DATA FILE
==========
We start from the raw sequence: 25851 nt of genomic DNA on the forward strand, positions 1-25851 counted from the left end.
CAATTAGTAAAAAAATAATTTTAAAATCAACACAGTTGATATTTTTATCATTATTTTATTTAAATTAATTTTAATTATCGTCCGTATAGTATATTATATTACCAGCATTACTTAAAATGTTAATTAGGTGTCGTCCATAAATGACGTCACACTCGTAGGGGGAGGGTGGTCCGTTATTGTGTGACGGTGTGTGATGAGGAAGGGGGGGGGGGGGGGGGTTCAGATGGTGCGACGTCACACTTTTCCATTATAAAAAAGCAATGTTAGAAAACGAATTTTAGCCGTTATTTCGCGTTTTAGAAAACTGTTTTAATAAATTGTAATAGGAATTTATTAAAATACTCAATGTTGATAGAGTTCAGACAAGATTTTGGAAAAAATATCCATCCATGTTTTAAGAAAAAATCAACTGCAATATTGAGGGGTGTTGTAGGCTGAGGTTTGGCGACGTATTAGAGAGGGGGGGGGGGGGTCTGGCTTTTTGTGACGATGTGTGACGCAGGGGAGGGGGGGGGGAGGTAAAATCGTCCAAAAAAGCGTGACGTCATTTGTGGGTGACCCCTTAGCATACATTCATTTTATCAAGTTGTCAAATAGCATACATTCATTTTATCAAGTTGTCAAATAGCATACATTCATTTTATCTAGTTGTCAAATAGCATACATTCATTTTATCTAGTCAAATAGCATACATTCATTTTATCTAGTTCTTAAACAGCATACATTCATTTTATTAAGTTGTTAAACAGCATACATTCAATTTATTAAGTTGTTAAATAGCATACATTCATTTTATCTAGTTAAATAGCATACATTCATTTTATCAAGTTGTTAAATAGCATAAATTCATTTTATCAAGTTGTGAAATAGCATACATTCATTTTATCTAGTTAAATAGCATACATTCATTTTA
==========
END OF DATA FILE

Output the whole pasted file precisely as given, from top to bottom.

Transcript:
We start from the raw sequence: 25851 nt of genomic DNA on the forward strand, positions 1-25851 counted from the left end.
CAATTAGTAAAAAAATAATTTTAAAATCAACACAGTTGATATTTTTATCATTATTTTATTTAAATTAATTTTAATTATCGTCCGTATAGTATATTATATTACCAGCATTACTTAAAATGTTAATTAGGTGTCGTCCATAAATGACGTCACACTCGTAGGGGGAGGGTGGTCCGTTATTGTGTGACGGTGTGTGATGAGGAAGGGGGGGGGGGGGGGGGTTCAGATGGTGCGACGTCACACTTTTCCATTATAAAAAAGCAATGTTAGAAAACGAATTTTAGCCGTTATTTCGCGTTTTAGAAAACTGTTTTAATAAATTGTAATAGGAATTTATTAAAATACTCAATGTTGATAGAGTTCAGACAAGATTTTGGAAAAAATATCCATCCATGTTTTAAGAAAAAATCAACTGCAATATTGAGGGGTGTTGTAGGCTGAGGTTTGGCGACGTATTAGAGAGGGGGGGGGGGGGTCTGGCTTTTTGTGACGATGTGTGACGCAGGGGAGGGGGGGGGGAGGTAAAATCGTCCAAAAAAGCGTGACGTCATTTGTGGGTGACCCCTTAGCATACATTCATTTTATCAAGTTGTCAAATAGCATACATTCATTTTATCAAGTTGTCAAATAGCATACATTCATTTTATCTAGTTGTCAAATAGCATACATTCATTTTATCTAGTCAAATAGCATACATTCATTTTATCTAGTTCTTAAACAGCATACATTCATTTTATTAAGTTGTTAAACAGCATACATTCAATTTATTAAGTTGTTAAATAGCATACATTCATTTTATCTAGTTAAATAGCATACATTCATTTTATCAAGTTGTTAAATAGCATAAATTCATTTTATCAAGTTGTGAAATAGCATACATTCATTTTATCTAGTTAAATAGCATACATTCATTTTA